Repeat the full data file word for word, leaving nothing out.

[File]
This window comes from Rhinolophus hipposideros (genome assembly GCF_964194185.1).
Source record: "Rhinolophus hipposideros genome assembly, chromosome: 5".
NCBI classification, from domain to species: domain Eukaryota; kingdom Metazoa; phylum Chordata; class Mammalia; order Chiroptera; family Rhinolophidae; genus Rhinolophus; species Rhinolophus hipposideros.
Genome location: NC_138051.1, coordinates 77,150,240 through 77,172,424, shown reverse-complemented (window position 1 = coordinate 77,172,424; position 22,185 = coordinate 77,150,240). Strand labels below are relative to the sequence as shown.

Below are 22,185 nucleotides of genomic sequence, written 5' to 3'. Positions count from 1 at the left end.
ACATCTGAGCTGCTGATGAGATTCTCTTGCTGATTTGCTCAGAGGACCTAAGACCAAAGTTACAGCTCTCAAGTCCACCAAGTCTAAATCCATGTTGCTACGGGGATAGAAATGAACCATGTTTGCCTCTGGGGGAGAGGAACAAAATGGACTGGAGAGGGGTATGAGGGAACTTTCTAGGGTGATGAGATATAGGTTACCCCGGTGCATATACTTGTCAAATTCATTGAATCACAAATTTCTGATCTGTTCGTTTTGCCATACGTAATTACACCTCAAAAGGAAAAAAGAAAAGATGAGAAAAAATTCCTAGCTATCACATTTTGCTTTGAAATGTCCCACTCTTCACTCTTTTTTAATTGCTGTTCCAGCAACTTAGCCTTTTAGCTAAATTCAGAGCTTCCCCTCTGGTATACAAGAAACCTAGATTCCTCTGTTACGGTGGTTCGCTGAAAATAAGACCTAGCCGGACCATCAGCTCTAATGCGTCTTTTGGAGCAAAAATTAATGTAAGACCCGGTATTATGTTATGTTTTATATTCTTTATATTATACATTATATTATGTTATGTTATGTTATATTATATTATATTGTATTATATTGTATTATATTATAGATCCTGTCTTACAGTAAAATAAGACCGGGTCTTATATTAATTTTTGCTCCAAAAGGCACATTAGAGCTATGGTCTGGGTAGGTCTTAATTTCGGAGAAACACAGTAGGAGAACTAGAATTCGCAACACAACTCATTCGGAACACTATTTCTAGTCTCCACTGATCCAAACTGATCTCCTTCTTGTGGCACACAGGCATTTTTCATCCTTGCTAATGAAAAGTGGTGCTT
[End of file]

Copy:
This window comes from Rhinolophus hipposideros (genome assembly GCF_964194185.1).
Source record: "Rhinolophus hipposideros genome assembly, chromosome: 5".
NCBI classification, from domain to species: domain Eukaryota; kingdom Metazoa; phylum Chordata; class Mammalia; order Chiroptera; family Rhinolophidae; genus Rhinolophus; species Rhinolophus hipposideros.
Genome location: NC_138051.1, coordinates 77,150,240 through 77,172,424, shown reverse-complemented (window position 1 = coordinate 77,172,424; position 22,185 = coordinate 77,150,240). Strand labels below are relative to the sequence as shown.

Below are 22,185 nucleotides of genomic sequence, written 5' to 3'. Positions count from 1 at the left end.
ACATCTGAGCTGCTGATGAGATTCTCTTGCTGATTTGCTCAGAGGACCTAAGACCAAAGTTACAGCTCTCAAGTCCACCAAGTCTAAATCCATGTTGCTACGGGGATAGAAATGAACCATGTTTGCCTCTGGGGGAGAGGAACAAAATGGACTGGAGAGGGGTATGAGGGAACTTTCTAGGGTGATGAGATATAGGTTACCCCGGTGCATATACTTGTCAAATTCATTGAATCACAAATTTCTGATCTGTTCGTTTTGCCATACGTAATTACACCTCAAAAGGAAAAAAGAAAAGATGAGAAAAAATTCCTAGCTATCACATTTTGCTTTGAAATGTCCCACTCTTCACTCTTTTTTAATTGCTGTTCCAGCAACTTAGCCTTTTAGCTAAATTCAGAGCTTCCCCTCTGGTATACAAGAAACCTAGATTCCTCTGTTACGGTGGTTCGCTGAAAATAAGACCTAGCCGGACCATCAGCTCTAATGCGTCTTTTGGAGCAAAAATTAATGTAAGACCCGGTATTATGTTATGTTTTATATTCTTTATATTATACATTATATTATGTTATGTTATGTTATATTATATTATATTGTATTATATTGTATTATATTATAGATCCTGTCTTACAGTAAAATAAGACCGGGTCTTATATTAATTTTTGCTCCAAAAGGCACATTAGAGCTATGGTCTGGGTAGGTCTTAATTTCGGAGAAACACAGTAGGAGAACTAGAATTCGCAACACAACTCATTCGGAACACTATTTCTAGTCTCCACTGATCCAAACTGATCTCCTTCTTGTGGCACACAGGCATTTTTCATCCTTGCTAATGAAAAGTGGTGCTT